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|Title: 10/06/2009 - Using the Globally Harmonized System (GHS) to Comply with OSHA's Hazard Communication Standard.|
|Record Type: Interpretation||Standard Number: 1910.1200, 1910.1200(f)|
ILPI Notes: This interpretation is based on and references the HCS 1994 which is now obsolete. While some parts have been deleted or changed, the conclusions of this interpretation appear consistent with the current regulation which now follows the GHS labeling practices discussed below.
Mr. Benjamin Garth Studebaker, CSP
Videojet Technologies, Inc.
1500 Mittel Boulevard
Wood Dale, IL 60191-1073
Dear Mr. Studebaker:
Thank you for your April 20, 2009, letter to the Occupational Safety and Health Administration. You had specific questions regarding the use of the Globally Harmonized System (GHS) of Classification and Labeling of Chemicals. This letter constitutes OSHA's interpretation of only the requirements discussed and may not be applicable to any questions not delineated within your original correspondence. Your paraphrased scenario and questions are below, followed by our responses.
Scenario: Your company manufactures various ink products for industrial inkjet printers and some of these ink products are considered hazardous within the context of:
The HCS [in context: HCS 1994 | current regulation: HCS 2012 requires that labels contain the identity of the chemical; appropriate hazard warnings; and the name and addresses for the chemical manufacturer, importer, or other responsible party 29 CFR 1910.1200(f)(1) [in context: HCS 1994 | current regulation: HCS 2012]. The identity of a chemical is the chemical name or common name that is also used on the material safety data sheet (MSDS), and a hazard warning means words, pictures, symbols, or a combination thereof which conveys the specific physical and health hazards, including the target organ effects [29 CFR 1910.1200(c)]. Manufacturers, importers, and distributors must ensure that containers of hazardous chemicals leaving their facilities have labels which contain these elements. [Note: HCS 2012 has additional specific requirements including pictograms, hazard statements and precautionary statements]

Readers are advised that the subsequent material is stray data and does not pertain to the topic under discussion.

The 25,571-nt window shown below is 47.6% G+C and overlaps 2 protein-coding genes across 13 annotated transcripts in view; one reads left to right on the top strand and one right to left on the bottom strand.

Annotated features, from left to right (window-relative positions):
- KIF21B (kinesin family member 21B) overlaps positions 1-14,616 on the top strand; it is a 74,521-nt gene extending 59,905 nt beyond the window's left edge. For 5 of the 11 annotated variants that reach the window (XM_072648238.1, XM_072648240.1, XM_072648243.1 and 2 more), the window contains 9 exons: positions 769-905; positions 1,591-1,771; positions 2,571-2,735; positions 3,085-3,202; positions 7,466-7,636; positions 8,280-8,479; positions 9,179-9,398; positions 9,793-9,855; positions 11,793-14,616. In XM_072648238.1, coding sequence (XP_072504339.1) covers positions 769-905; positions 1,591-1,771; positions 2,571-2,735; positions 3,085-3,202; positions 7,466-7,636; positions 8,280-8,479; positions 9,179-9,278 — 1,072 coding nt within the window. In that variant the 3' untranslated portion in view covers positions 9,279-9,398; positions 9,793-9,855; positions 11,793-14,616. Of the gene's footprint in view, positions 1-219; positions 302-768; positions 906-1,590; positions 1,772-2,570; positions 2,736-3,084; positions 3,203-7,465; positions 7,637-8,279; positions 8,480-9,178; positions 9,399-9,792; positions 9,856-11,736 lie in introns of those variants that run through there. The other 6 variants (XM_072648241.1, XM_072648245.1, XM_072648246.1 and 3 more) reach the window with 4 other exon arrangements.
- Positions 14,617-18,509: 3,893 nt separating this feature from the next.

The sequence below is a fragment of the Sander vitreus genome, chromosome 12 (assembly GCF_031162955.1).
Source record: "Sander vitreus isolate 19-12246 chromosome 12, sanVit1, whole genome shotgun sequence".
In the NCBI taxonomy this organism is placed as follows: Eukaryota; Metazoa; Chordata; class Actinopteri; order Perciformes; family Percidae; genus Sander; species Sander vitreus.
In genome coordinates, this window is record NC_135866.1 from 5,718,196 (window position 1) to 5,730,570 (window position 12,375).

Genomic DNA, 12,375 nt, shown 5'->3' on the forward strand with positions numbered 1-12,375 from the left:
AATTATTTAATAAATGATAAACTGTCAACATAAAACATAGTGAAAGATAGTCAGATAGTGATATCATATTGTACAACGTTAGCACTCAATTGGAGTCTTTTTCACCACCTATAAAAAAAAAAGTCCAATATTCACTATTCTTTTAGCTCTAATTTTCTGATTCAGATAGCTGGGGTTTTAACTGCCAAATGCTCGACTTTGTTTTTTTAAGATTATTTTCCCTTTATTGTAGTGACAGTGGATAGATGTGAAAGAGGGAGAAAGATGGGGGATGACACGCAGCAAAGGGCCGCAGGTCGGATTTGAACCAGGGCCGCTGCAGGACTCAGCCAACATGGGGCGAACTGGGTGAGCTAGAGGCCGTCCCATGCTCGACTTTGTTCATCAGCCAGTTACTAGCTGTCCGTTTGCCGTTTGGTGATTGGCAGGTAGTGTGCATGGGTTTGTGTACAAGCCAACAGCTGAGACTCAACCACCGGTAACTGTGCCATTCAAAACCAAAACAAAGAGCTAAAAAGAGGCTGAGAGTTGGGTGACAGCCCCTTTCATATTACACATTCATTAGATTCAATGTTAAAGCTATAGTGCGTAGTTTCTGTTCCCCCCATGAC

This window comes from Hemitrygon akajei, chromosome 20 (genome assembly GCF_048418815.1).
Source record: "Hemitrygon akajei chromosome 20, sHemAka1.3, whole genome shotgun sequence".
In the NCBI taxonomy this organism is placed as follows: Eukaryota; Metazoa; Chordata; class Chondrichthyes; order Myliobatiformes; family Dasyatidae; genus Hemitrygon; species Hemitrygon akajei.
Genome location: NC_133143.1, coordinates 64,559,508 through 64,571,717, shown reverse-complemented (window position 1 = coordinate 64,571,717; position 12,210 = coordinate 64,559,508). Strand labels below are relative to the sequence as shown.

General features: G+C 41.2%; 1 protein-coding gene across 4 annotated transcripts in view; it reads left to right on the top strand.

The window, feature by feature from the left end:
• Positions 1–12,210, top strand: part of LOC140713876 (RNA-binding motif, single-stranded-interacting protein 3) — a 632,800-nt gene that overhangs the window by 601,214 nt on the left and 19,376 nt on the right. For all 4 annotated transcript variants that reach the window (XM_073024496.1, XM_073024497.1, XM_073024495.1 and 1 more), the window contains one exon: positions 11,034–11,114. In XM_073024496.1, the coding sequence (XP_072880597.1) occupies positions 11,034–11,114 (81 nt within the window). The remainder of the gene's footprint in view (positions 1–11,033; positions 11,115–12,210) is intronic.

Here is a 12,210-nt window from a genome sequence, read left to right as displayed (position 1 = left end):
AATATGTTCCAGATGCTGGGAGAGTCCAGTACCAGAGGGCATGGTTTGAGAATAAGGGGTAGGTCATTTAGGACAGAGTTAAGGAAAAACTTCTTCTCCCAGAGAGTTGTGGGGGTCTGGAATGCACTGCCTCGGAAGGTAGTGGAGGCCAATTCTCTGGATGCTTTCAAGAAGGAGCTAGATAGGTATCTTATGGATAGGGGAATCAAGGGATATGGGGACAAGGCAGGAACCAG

Classification schemes in the EU and other countries may be different from those in OSHA's HCS. These classification schemes may affect the information provided on both the safety data sheet and the label. However, as long as the EU GHS label contains the information required by the HCS, OSHA will consider the EU GHS label sufficient.
OSHA is proposing to amend the HCS [in context: HCS 1994 | current regulation: HCS 2012] to incorporate the GHS. If these changes are ultimately adopted [they were], then EU GHS labels should generally meet the requirements of the HCS.
This safety wall poster from Safety Emporium uses humor to reinforce the importance of proper container labels.
Question 2: Would you take enforcement action under your current regulations against manufacturers, importers or distributors that market products that have been appropriately labeled according to EU GHS requirements?
Manufacturers, importers and distributors of hazardous chemicals are required to determine the hazards of the chemical(s) they produce or import and provide that information downstream to employers and employees through MSDSs and labels that comply with 29 CFR 1910.1200 [in context: HCS 1994 | current regulation: HCS 2012] .
Richard E. Fairfax, Director
Directorate of Enforcement Programs
The official, public domain, OSHA version of this document is available at http://www.osha.gov/pls/oshaweb/owadisp.show_document?p_table=INTERPRETATIONS&p_id=27218&p_text_version=FALSE